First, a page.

If I Were a Child

If I were a child in the 2020s, what would I believe about the world? Based on the evidence, could I believe that most people are decent and honest, that police officers are helpers, that the grownups in my world have the power to keep me safe? Would I view the leaders of my country's government with respect? Would the president of the United States be my hero? Would I trust that I’m safe at school--when I’m allowed to go to school, that is--safe from invisible disease and visible violence?

If I were a child in the 2020s, would I understand that my teacher is a real person, not just a talking head on my computer? Would I remember what the bottom of Grandma’s face looks like and how the inside of her house smells? Or would I wonder if I could ever hug her again and how long I must wait before we can play our favorite board games in her living room instead of on her front porch? 

When I was a child in the 1950s, there were things to worry about, like behaving at school, because if you didn’t, you’d be in bigger trouble when you got home; like doing your chores and your homework because it was expected; like being kind because it was the right way to treat people? Oh, sure! We had polio and the Cold War to cause anxiety, but, by the time I was four, Jonas Salk had invented a vaccine, and the Cold War was far, far away--or at least that’s what parents in the fifties said to reassure their children.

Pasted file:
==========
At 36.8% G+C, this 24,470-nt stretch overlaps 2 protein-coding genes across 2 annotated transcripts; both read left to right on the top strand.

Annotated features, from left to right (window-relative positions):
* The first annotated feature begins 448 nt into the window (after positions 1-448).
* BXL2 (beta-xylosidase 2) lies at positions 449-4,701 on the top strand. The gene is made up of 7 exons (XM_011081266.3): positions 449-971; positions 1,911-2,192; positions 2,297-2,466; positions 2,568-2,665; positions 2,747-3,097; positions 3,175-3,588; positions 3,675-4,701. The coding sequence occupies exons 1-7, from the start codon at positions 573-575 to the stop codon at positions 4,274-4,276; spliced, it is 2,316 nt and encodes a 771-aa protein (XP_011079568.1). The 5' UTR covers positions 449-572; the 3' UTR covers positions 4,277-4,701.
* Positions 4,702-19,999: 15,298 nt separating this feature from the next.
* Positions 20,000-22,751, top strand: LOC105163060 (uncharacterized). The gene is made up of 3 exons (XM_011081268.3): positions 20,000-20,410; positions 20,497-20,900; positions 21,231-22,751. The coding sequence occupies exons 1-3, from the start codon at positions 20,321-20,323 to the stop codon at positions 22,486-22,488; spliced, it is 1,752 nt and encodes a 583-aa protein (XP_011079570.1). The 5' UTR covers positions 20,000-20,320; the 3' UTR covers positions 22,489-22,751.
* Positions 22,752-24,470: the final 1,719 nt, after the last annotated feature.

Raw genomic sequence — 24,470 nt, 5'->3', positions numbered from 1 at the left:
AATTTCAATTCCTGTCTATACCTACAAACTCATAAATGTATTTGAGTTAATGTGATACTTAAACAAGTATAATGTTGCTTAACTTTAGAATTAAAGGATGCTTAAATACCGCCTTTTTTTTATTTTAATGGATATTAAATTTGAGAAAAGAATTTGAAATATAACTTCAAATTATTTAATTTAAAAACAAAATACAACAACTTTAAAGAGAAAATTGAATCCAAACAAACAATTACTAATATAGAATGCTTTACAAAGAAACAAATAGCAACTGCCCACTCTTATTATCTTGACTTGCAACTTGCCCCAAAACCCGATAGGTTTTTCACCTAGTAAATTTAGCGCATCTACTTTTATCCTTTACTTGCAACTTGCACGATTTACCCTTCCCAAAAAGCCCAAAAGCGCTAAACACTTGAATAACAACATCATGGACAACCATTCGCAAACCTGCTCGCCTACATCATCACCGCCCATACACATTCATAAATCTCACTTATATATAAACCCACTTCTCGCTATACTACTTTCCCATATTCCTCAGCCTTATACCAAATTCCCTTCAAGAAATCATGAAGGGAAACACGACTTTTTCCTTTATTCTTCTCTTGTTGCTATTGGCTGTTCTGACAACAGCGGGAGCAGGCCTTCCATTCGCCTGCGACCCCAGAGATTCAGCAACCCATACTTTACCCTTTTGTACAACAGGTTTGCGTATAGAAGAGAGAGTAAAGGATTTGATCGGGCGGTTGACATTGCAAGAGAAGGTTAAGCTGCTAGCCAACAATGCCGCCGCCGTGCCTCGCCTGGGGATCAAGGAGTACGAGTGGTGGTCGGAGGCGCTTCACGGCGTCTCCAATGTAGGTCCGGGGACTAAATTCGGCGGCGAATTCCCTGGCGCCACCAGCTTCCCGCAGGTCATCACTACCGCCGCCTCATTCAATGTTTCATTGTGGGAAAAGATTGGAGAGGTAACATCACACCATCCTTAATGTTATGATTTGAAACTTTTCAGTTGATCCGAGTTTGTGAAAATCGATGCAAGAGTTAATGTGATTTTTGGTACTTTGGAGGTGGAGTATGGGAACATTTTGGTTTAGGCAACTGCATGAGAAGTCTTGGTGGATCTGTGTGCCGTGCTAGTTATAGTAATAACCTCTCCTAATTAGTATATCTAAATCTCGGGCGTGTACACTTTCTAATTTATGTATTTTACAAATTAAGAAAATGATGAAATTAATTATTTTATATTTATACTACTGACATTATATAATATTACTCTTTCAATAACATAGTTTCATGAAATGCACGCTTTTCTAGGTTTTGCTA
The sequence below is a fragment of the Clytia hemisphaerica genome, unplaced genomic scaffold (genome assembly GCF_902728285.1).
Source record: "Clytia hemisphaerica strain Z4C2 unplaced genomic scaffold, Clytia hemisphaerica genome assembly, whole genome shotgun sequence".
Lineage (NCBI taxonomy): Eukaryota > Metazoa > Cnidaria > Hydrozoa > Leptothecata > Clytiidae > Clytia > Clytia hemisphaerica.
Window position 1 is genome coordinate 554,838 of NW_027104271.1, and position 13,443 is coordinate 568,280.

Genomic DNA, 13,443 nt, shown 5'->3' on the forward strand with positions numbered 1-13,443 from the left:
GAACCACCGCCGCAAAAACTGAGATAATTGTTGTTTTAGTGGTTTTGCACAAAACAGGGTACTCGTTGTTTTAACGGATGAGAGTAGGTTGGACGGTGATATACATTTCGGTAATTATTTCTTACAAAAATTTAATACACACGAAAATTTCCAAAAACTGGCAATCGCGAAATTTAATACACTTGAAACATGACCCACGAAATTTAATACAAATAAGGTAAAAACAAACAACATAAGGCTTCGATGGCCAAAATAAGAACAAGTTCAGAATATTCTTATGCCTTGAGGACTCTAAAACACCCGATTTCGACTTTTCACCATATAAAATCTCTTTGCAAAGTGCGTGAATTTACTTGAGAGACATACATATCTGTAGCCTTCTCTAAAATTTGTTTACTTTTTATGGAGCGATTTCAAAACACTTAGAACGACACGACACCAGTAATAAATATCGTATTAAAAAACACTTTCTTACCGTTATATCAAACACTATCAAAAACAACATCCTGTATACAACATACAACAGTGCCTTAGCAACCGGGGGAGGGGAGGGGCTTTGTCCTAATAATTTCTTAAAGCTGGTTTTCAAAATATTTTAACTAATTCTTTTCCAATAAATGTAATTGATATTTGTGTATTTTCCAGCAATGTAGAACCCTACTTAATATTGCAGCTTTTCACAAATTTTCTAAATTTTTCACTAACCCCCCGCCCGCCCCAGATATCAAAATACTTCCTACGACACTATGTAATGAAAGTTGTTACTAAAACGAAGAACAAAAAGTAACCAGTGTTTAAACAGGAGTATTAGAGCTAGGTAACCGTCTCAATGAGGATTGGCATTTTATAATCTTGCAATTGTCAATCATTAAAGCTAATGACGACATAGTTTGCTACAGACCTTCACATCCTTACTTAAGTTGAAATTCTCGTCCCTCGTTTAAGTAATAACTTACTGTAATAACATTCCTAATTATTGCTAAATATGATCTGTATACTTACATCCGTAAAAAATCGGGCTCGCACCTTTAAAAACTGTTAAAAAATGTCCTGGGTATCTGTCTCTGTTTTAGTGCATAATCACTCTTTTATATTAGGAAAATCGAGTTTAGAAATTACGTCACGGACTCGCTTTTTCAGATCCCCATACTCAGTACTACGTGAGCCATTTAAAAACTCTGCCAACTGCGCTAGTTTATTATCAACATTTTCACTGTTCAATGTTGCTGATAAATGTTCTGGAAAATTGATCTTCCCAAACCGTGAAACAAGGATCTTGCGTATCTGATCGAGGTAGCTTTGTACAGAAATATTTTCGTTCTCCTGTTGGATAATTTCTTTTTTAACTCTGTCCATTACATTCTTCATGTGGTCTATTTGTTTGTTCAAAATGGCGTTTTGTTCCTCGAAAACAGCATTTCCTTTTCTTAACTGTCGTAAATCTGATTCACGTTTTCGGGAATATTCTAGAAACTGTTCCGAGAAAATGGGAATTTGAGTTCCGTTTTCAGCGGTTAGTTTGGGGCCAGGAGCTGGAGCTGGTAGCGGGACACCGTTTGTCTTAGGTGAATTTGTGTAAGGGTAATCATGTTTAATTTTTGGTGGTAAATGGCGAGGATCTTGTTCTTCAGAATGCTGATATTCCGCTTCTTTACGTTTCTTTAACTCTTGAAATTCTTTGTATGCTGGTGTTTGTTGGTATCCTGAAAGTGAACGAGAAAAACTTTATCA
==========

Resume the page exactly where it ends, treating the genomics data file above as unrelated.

When I was a child, we watched Walter Cronkite to learn what was happening in the world, and we had no reason to believe he wasn’t telling the truth. We ate all our meals at home, but that was because my parents couldn’t afford restaurant dining for a family of six. We played outside with our friends because it was fun, not because we weren’t allowed inside each other’s homes. 

What images will be permanently scorched upon the innocent brains of today’s children? A black man calling for his mama as his breath is snuffed out by a white policeman’s knee. Masses of people marching, carrying signs, and shouting slogans--again--because after a hundred years or so, they still haven’t been heard. The twisted, orange face of a madman throwing childish tantrums. The hallowed halls of my “united” republic invaded by thugs. Fist bumps and elbow bumps replacing hugs and kisses. Ordinary, everyday citizens believing blatant lies. Adults creating problems instead of solving them.

Who will I become? today's child wonders. Will there be a place for me in a broken world such as this? Dare I hope that beauty will one day emerge from the ashes of my ravaged childhood?